Helene Weigel


Helene Weigel was born on May 12, 1900, to an upper-middle-class Jewish family in Vienna. She attended an art-oriented school and, against her parents’ will, began taking acting lessons at the age of seventeen. Eventually, she obtained engagements with Das Neue Theater in Frankfurt am Main (1919–1921) and with the Frankfurt Schauspielhaus (1921–1922). In 1922, Weigel moved to Berlin, where she spent the next decade acting in numerous plays at the Renaissance Theater and Volksbühne. Critics highlighted her expressive, spirited performances and her deep voice.


In 1933, when the Nazis came to power, Helene Weigel and Bertolt Brecht (whom she married in 1929) decided to leave Germany with their two children. After stops in Europe, they finally settled in California in 1941. Weigel was not able to find work as an actress —the only exception was her silent role in the Hollywood adaption of The Seventh Cross (1944, dir. Fred Zinnemann)—and focused on taking care of her family.


In late 1947, Weigel and Brecht moved back to Europe. Before they settled in East Germany for good, they lived in Switzerland, where Weigel again had a chance to play a leading role in Brecht’s Die Antigone des Sophokles (Antigone of Sophocles, dir. Caspar Neher) at the Stadttheater Chur.


Weigel and Brecht came to Berlin and met with representatives of the post-war cultural scene in 1948. That same year, rehearsals for Mutter Courage und ihre Kinder (Mother Courage and Her Children, dirs. Bertolt Brecht and Erich Engel) with Helene Weigel in the title role began at the Deutsches Theater and it premiered on January 11, 1949. Simultaneously, Weigel and Brecht worked on a Berliner theater project. In the spring of 1949, Weigel received the official document asking her to establish the Berliner Ensemble. She immediately began looking for personnel, and on November 12, 1949, Weigel and Brecht opened the Berliner Ensemble (BE).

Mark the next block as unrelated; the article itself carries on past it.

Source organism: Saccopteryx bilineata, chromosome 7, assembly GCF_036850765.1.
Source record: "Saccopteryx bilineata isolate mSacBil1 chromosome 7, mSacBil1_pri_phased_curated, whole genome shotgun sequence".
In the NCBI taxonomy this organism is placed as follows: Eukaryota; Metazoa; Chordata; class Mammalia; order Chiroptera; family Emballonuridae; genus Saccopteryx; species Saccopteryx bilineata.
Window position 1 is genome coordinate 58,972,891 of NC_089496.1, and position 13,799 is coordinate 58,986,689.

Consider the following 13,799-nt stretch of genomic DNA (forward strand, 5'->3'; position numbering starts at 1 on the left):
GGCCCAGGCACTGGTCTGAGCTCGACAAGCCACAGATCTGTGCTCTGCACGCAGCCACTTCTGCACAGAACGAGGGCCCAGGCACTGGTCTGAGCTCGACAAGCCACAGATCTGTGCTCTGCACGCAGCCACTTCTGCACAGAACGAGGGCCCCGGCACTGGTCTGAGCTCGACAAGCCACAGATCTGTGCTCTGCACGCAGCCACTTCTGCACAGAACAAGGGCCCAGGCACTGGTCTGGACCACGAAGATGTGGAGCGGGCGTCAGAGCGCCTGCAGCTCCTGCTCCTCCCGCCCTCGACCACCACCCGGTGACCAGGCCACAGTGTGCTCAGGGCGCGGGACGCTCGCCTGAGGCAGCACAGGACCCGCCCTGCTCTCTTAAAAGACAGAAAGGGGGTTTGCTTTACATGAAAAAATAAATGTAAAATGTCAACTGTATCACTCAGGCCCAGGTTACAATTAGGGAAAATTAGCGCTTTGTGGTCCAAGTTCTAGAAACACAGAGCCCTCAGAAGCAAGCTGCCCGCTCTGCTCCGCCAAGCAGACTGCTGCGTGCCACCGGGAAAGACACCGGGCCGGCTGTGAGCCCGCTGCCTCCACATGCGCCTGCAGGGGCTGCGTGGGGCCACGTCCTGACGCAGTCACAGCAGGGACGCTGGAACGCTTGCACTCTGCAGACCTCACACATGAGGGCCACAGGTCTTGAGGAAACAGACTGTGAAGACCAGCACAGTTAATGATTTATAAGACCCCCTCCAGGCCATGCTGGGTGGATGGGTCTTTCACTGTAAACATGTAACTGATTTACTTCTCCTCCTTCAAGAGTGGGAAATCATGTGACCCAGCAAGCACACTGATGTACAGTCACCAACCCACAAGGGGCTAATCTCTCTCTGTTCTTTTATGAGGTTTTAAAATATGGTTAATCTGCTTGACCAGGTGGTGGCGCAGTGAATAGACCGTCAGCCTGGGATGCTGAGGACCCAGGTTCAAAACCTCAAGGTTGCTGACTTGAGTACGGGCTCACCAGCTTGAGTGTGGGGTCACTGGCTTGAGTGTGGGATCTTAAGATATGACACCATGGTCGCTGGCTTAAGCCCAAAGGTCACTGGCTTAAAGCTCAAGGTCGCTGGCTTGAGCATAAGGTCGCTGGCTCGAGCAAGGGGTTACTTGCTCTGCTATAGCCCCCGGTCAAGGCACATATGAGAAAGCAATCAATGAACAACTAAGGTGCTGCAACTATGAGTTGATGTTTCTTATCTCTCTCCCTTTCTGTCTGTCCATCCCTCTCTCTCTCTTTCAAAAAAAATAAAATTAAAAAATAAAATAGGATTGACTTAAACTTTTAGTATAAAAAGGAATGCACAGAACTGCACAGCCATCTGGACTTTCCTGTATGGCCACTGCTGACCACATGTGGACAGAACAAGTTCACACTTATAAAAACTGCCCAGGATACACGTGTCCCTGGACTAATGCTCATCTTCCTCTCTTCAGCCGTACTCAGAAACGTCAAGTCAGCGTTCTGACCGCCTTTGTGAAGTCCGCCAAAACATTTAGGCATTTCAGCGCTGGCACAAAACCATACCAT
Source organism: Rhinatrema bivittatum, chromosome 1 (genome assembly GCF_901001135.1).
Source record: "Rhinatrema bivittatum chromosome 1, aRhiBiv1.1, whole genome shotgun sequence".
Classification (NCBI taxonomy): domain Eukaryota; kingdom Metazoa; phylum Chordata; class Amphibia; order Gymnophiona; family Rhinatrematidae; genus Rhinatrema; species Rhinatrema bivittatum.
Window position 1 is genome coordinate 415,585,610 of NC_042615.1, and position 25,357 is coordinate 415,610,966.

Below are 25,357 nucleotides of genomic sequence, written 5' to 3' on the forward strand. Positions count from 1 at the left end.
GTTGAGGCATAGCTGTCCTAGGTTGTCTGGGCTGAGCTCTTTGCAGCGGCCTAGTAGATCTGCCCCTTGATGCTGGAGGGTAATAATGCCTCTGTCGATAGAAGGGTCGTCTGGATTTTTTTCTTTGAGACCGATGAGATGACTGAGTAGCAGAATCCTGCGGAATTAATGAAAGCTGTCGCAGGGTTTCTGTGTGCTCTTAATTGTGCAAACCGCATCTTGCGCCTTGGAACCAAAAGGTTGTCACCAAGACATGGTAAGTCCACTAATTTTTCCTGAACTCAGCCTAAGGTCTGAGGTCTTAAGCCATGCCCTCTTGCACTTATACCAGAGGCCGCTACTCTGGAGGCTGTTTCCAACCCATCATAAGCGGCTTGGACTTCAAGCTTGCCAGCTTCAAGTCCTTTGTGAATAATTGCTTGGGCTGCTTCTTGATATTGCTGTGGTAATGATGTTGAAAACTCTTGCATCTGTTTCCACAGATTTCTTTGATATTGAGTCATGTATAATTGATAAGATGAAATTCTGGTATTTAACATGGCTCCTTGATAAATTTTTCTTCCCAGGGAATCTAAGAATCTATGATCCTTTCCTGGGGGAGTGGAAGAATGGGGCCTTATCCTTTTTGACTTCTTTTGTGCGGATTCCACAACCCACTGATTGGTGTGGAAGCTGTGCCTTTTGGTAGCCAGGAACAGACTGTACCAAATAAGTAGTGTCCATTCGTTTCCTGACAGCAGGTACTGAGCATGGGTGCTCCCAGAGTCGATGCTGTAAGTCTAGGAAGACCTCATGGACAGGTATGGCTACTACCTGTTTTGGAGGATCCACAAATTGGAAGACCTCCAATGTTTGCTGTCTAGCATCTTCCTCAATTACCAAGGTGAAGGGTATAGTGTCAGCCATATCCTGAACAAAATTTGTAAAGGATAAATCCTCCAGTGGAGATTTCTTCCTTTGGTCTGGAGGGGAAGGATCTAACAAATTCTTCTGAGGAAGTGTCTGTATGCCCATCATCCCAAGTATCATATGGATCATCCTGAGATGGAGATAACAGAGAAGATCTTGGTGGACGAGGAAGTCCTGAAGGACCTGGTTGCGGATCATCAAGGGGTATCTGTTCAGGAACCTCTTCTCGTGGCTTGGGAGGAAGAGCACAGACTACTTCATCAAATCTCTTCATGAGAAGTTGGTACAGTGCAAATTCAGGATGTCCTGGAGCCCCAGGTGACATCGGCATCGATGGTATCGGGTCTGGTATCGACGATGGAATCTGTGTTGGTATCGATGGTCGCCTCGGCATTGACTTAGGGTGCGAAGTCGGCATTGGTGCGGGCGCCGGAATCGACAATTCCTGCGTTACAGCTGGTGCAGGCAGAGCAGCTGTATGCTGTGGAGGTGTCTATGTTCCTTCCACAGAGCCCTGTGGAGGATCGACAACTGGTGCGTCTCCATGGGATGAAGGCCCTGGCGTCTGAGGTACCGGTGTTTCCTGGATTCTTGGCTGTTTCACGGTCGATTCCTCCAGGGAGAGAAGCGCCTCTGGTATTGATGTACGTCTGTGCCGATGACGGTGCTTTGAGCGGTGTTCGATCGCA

In the following years, Weigel played many outstanding leading roles, mainly in Brecht’s productions, and became known as one of the best German actresses. From 1949 to 1961, Weigel performed as Mother Courage over 400 times, including in the 1960 adaptation for screen by Peter Palitzsch and Manfred Wekwerth.


Weigel also continued working as administrative director of the BE and helped the theater rise to international fame. After Brecht’s death in 1956, she began promoting and publishing her late husband’s work. She died on May 6, 1971, in Berlin.


1971 Nach meinem letzten Umzug… (After My Last Move, doc.)
1968 Die Geschichte der Simone Marchard (The Story of Simone Marchard, TV recording of BE production)
1967 Helene Weigel (doc.)

Die Ermittlung (The Investigation, TV recording of BE production)

1961 Frau Flinz (Madame Flinz, TV recording of BE production)

Mutter Courage und ihre Kinder (Mother Courage and Her Children)

1958 Die Mutter (The Mother, archival recording of BE production)
1957 Katzgraben (TV recording of BE production)
1953 Die Gewehre der Frau Carrar (Señora Carrar’s Rifles, TV recording of BE production)
1944 The Seventh Cross
1932 Kuhle Wampe oder Wem gehört die Welt? (Kuhle Wampe, or Who Owns the World?, singer)
1926 Metropolis

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